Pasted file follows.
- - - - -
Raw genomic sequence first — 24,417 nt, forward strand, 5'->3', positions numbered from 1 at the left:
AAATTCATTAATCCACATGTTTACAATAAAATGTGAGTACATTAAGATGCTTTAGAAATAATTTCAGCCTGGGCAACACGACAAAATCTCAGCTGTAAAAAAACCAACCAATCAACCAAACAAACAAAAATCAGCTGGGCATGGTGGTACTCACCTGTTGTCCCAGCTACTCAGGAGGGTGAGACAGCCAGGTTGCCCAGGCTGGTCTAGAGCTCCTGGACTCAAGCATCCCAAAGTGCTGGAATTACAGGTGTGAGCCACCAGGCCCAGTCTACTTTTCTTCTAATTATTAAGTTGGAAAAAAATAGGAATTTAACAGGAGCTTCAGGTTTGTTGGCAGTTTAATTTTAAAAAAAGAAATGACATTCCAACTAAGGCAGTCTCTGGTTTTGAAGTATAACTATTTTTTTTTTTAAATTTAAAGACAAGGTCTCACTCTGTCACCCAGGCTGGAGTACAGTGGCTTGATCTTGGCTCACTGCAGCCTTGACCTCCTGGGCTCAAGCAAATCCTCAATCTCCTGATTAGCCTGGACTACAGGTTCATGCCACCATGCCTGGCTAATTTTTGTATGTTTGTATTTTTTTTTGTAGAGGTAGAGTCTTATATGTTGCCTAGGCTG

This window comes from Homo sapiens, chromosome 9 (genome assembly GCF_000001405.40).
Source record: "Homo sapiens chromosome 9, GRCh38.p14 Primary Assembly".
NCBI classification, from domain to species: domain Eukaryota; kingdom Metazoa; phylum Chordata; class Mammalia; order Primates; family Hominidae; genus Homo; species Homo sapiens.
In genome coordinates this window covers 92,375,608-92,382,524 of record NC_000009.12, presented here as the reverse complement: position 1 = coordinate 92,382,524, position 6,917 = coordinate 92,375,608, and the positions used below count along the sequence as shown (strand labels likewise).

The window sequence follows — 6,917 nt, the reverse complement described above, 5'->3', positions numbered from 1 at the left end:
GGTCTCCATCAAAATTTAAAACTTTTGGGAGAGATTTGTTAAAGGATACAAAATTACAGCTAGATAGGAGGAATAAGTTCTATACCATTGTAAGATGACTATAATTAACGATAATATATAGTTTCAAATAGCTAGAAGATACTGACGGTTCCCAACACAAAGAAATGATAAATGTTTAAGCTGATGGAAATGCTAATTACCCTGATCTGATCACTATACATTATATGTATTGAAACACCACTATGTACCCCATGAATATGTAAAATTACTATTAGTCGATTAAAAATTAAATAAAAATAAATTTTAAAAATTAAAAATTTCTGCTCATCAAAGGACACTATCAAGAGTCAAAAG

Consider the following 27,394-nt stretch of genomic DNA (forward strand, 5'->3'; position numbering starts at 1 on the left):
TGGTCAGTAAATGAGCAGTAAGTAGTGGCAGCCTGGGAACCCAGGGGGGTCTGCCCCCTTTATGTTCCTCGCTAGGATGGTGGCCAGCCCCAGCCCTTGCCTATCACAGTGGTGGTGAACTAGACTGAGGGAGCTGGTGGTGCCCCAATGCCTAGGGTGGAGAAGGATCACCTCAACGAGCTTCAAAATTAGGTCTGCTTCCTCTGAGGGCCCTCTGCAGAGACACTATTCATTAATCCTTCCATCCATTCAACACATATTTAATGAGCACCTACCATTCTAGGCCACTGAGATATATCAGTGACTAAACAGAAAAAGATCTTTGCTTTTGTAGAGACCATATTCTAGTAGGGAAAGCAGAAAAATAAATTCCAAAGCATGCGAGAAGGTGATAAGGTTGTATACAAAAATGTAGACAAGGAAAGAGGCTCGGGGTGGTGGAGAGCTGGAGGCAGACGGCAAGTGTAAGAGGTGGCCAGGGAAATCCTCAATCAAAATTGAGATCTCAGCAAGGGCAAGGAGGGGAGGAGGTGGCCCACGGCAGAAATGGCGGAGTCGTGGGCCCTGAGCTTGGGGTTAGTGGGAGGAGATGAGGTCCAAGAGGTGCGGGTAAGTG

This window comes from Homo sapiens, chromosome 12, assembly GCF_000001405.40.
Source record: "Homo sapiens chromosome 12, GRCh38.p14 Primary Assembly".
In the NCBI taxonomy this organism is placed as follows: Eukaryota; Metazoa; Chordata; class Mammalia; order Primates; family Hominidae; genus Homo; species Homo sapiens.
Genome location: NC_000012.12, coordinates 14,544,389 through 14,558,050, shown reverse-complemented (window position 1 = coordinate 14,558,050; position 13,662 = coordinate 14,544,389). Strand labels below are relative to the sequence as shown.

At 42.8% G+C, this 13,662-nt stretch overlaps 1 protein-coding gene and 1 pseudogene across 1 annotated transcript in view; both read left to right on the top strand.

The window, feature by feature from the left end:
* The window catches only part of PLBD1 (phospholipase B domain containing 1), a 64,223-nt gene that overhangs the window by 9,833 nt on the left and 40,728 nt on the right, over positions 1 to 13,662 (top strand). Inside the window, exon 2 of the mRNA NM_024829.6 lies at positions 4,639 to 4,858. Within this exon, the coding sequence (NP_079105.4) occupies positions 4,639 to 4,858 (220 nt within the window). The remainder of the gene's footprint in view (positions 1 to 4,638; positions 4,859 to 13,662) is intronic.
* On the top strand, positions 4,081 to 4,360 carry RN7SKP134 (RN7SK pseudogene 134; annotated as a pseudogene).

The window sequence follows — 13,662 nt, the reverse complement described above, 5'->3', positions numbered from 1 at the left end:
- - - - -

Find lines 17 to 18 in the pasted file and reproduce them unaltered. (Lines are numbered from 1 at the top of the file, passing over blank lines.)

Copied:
* The window catches only part of PLBD1 (phospholipase B domain containing 1), a 64,223-nt gene that overhangs the window by 9,833 nt on the left and 40,728 nt on the right, over positions 1 to 13,662 (top strand). Inside the window, exon 2 of the mRNA NM_024829.6 lies at positions 4,639 to 4,858. Within this exon, the coding sequence (NP_079105.4) occupies positions 4,639 to 4,858 (220 nt within the window). The remainder of the gene's footprint in view (positions 1 to 4,638; positions 4,859 to 13,662) is intronic.
* On the top strand, positions 4,081 to 4,360 carry RN7SKP134 (RN7SK pseudogene 134; annotated as a pseudogene).